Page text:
4. Address Tripping and Slipping Hazards

Removing tripping and slipping hazards from the home can help prevent falls and other accidents. Loose floor coverings like area rugs, kitchen mats, doormats, and bathroom rugs can be a challenge. Large area rugs, such as those with tassels, can be removed, and bath, kitchen, and doorway mats should be heavy, with a rubberized backing to prevent slipping. If it’s in your budget, consider low-pile carpeting for bedrooms, living rooms, and dens.

Lamp, computer, and TV cords should be bundled out of the way. On stairways, install handrails on both sides, and add nonslip surfaces to stairs if possible. 

5. Update your Home with Smart Tech 

More than ever, technology is making it easier to create accessible homes. Voice- or remote-controlled washers and dryers, ovens, heating and cooling systems, lights, TVs, and window blinds allow residents to control their environment with the touch of a button or the sound of their voice.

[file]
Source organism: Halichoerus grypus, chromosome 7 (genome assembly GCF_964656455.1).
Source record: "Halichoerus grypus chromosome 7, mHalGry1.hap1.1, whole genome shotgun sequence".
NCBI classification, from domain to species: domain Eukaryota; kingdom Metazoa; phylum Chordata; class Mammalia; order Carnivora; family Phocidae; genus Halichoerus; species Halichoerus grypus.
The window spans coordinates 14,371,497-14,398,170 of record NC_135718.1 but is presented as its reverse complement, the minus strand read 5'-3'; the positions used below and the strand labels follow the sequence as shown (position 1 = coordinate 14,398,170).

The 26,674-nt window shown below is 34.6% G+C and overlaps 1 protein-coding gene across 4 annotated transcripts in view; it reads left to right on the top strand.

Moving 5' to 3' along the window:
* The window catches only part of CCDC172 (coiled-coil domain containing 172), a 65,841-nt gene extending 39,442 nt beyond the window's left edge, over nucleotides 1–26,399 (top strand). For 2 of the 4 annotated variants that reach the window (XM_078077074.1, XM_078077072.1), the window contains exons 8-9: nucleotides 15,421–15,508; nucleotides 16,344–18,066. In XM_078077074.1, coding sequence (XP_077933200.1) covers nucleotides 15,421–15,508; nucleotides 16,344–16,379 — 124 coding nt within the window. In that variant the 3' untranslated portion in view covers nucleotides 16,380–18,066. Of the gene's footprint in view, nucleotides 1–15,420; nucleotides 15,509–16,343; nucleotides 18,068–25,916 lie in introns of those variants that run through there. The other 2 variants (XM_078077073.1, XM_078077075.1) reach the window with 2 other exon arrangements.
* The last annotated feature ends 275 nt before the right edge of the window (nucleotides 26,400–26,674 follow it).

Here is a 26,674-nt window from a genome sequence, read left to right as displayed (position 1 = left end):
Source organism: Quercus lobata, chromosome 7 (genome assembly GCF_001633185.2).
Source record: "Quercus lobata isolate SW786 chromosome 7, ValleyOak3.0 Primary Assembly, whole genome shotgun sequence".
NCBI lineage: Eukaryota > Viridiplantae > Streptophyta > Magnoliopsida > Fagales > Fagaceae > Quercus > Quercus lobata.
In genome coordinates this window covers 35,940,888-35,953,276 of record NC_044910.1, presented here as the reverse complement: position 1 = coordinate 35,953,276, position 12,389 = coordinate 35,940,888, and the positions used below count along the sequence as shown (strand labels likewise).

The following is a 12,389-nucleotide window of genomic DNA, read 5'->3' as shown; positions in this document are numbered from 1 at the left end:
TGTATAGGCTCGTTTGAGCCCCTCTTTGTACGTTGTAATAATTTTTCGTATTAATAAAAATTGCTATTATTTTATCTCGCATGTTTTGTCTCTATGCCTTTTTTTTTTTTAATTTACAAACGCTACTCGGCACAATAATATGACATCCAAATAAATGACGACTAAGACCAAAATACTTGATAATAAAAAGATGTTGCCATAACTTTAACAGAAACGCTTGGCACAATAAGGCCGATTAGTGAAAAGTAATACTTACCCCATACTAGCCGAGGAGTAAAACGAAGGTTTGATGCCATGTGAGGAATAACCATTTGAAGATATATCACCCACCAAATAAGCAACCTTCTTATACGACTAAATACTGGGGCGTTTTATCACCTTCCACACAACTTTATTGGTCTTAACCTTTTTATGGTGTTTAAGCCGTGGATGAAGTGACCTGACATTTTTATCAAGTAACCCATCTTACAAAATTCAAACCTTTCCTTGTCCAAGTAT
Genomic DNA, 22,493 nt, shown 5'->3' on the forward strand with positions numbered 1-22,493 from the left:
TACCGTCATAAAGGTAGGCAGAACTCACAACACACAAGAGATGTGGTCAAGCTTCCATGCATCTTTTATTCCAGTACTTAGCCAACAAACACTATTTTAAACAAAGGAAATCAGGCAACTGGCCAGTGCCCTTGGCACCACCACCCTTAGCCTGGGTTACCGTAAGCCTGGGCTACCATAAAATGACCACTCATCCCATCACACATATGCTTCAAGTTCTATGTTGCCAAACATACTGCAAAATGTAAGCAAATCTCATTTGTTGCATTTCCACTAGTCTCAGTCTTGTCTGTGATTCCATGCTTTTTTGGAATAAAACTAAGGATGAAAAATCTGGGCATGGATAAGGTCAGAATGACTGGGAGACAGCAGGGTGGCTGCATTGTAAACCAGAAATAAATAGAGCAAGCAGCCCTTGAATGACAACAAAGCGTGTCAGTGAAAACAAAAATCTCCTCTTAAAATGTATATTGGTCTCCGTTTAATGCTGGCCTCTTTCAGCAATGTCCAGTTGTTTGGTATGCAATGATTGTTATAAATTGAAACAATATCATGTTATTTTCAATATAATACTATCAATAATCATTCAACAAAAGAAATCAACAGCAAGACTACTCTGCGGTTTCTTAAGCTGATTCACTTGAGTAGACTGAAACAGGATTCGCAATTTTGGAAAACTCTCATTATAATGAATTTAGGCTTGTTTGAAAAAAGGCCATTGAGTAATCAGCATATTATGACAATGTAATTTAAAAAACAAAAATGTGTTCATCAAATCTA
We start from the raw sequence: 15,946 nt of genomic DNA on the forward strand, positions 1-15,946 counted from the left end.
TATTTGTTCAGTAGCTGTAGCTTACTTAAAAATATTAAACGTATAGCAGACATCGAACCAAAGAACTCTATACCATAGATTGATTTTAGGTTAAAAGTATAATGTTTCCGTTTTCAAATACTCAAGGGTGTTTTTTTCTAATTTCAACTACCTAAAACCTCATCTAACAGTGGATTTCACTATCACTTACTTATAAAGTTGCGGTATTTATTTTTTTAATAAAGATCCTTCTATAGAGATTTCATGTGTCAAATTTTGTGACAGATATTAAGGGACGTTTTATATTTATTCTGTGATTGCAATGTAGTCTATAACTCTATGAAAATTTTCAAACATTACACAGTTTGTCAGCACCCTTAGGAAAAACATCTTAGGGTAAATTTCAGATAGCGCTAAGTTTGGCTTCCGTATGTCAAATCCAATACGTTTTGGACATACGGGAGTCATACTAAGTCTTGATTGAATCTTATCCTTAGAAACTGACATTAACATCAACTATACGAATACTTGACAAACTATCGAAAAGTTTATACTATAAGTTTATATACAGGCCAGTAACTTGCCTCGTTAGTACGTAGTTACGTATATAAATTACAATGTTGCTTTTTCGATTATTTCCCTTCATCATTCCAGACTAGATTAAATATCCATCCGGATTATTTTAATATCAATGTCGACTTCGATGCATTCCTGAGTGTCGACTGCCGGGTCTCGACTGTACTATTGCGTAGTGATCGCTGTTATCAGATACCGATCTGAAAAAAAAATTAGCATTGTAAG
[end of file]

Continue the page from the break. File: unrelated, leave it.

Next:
Video doorbells can provide an added layer of safety, allowing anyone to see and speak to someone at the door without having to actually open the door. Those experiencing hearing loss can set their smartphone to notify them when the doorbell rings.

Integrating smart technology into your home can also pay off down the road if you opt to sell, as more home buyers now consider smart features to be standard practice.

Prioritizing Comfort and Convenience

Creating an accessible living environment can be a challenge, whether you’re making small adjustments or undertaking a significant remodel. But it’s important that all members of the household feel safe, secure, and comfortable in their own home, with the ability to age in place for as long as possible, recover from a health challenge, or live with a disability.